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The Endless Summer of Ray Bradbury

Remembering the science-fiction icon and contemplating the end of the world

When Ray Bradbury died, I was left with an overcast day in the empty parking lot of a strip club in North Miami. King of Diamonds doesn’t keep lunch hours, not even with buffet busters like Rick Ross among its clientele. For consolation I texted a member of the Miami bass outfit the Gucci Crew — he owns the place — to see if he’d come by and sign my “Dating Game” 12-inch. I wanted to talk to him about North Miami’s first black roller-skating rink and the difference between “Gucci Bass” and generic fake-wallet Bass. I was also hoping Disco Rick Taylor, at some point, had a summer nightmare about the Dust Witch from Bradbury’s Something Wicked This Way Comes. She was a deft balloonist, that Dust Witch, hissing through the trees, her mouth sealed shut with baseball stitching.

I’d arrived in Miami amid the zombie basketball freak-out. A reporter for the Herald joked about how many faces he’d have to eat for a ticket to a Heat game. During my second night, I missed the Venus transit between the sun and Earth because I was in my hotel room accidentally watching Waterworld on mute. Bradbury of course spent a little time on Venus, once shutting a girl (Margot) inside a closet so she’d miss the once-in-a-septennial opportunity to see the sun. (A downer classic, Bradbury’s “All Summer in a Day” proved the existence of spiteful shithead kids on Venus.) Had Margot of Venus been with me in Miami, she could’ve caught the sun and all kinds of hell for rooting for the Celtics.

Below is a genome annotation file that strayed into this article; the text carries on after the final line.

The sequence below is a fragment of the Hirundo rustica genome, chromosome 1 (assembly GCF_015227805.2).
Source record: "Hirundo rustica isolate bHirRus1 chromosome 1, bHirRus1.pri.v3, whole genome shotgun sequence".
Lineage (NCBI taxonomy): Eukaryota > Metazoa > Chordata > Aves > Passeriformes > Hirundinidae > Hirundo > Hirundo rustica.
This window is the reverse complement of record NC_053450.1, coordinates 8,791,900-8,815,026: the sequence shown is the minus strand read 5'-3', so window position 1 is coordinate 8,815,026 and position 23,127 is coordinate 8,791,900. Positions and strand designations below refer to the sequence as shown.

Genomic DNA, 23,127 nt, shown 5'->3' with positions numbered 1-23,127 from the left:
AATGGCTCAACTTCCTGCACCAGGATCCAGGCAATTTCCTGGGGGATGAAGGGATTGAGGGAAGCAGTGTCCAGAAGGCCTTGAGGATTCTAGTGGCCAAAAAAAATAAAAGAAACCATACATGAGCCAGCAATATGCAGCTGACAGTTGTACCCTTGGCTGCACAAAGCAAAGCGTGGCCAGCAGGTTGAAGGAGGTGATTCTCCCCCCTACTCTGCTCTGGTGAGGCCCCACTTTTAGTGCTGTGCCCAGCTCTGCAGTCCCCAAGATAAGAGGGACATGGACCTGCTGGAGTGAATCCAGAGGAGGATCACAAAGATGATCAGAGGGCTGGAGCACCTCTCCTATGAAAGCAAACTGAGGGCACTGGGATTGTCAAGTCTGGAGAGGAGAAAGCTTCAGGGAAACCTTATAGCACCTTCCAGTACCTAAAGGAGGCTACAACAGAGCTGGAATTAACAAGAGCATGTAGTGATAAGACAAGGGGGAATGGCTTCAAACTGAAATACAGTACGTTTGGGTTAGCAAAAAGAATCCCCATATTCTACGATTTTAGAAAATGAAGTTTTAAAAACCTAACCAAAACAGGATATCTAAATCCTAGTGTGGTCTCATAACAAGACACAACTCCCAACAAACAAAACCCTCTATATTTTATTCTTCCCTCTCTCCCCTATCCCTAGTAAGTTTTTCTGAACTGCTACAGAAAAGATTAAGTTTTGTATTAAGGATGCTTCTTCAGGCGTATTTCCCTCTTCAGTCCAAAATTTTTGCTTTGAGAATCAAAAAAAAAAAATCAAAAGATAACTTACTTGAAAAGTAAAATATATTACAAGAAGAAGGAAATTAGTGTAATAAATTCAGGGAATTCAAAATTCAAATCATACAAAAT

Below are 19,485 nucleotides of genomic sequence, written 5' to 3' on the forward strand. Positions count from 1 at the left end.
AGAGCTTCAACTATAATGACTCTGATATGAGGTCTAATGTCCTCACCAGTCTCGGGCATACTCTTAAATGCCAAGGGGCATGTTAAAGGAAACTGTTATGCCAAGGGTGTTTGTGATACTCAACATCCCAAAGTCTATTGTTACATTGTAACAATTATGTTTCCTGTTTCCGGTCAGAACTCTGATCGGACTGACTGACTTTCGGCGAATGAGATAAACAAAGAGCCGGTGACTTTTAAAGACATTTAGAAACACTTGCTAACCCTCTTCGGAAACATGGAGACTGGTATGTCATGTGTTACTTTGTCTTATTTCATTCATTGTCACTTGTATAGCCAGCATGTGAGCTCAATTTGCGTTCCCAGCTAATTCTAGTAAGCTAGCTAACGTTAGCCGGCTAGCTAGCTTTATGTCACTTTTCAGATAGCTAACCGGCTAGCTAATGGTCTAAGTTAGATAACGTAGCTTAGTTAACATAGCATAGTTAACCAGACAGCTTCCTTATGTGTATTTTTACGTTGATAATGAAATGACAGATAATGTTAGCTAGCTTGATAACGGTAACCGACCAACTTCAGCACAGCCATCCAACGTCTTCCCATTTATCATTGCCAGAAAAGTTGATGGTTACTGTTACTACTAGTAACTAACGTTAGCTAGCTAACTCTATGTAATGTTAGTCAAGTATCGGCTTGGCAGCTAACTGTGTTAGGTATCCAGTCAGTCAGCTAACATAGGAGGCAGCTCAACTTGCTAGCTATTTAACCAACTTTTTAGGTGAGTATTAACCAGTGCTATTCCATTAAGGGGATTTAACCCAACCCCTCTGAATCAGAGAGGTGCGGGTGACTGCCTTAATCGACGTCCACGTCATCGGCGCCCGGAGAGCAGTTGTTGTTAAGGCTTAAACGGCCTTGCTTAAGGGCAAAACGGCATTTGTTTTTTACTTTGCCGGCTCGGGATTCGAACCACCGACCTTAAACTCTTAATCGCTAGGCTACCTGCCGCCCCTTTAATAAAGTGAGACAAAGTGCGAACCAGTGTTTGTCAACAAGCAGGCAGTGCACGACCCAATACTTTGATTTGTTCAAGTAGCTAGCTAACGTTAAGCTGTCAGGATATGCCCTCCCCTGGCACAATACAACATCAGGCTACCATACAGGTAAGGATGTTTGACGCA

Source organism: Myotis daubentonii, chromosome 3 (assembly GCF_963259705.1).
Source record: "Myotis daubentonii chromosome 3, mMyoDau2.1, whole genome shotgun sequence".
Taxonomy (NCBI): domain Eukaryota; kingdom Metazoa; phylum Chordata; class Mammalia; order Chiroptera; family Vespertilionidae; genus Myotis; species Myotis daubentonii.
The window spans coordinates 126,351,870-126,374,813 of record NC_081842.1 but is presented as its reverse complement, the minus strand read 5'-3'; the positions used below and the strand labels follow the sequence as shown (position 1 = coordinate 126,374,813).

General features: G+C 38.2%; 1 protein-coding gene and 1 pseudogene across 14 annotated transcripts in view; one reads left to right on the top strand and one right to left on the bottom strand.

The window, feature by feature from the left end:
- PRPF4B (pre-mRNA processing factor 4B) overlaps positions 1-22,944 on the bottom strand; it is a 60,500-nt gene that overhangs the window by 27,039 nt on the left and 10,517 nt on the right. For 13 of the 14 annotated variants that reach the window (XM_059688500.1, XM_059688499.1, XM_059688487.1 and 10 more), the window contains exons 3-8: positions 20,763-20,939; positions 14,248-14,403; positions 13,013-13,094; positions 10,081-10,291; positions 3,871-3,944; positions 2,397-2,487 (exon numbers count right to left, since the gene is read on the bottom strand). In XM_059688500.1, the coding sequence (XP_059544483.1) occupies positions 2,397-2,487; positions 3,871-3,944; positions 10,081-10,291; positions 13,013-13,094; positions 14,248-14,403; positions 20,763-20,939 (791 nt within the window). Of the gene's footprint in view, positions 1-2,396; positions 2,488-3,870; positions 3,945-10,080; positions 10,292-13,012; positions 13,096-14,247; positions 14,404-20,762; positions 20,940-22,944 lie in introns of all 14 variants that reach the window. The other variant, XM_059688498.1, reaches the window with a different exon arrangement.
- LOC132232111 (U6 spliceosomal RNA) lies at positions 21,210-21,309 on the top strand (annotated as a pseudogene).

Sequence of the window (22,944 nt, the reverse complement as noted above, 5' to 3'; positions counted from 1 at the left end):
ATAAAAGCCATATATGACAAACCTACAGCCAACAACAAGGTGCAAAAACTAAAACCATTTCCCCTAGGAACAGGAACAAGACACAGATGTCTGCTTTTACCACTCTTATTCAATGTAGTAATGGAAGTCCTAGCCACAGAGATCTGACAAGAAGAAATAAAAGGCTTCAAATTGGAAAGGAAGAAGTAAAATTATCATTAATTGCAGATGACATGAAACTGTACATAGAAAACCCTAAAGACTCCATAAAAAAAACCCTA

I received a fragment of “All Summer in a Day” — by e-mail — while in the King of Diamonds parking lot. Bradbury, a chronic book huffer (literally, he smelled books) since childhood, might have been bummed. But sometimes, in the absence of cars, subwoofers, and libraries, you have to make do. The club’s paved wasteland was in an apocalyptic lull, with rows of vacant parking spaces, diagonal fish skeletons, stretching interminably. Often in another world of its own, Miami may as well be Mars. Something’s got to be Mars, anyway. Bradbury already nuked the red planet and turned it into a parking lot in his story “August 2026: There Will Come Soft Rains.” Mars, it turned out, wasn’t so unearthly after all. The topless squid ladies Bradbury witnessed at the 1939 World’s Fair looked more Martian than his Martians.

Bradbury hit the world’s fair hard. That summer of ’39, he had already attended the first annual meeting of the World Science Fiction Convention, where he met writers Robert Heinlein, Isaac Asimov, and a man who drew giant ants. In Flushing Meadows, the teenaged Bradbury nerd-quested with his pal Forrest J Ackerman, to see if the Perisphere squared with their imaginations. Apparently, Bradbury, a blond loudmouth in glasses, would just run you over with his enthusiasm for science fiction. Ackerman,1 who coined the term sci-fi2 and later starred in films like Curse of the Queerwolf, made a good wingman.

In 2003, I interviewed Bradbury about his World’s Fair memories while researching a book. His accessibility by phone was refreshing, as I’d spent the morning being vetted by Dr. Dre’s publicist. (For future reference, don’t mention songs like “Horny Computer.”) Our conversation would quickly abandon the Fair for important matters like the whisker brooms of synthetic cleaning mice, dinosaurs (Bradbury always took the stegosaurus over the robot), and a man who fed his phone to an InSinkErator.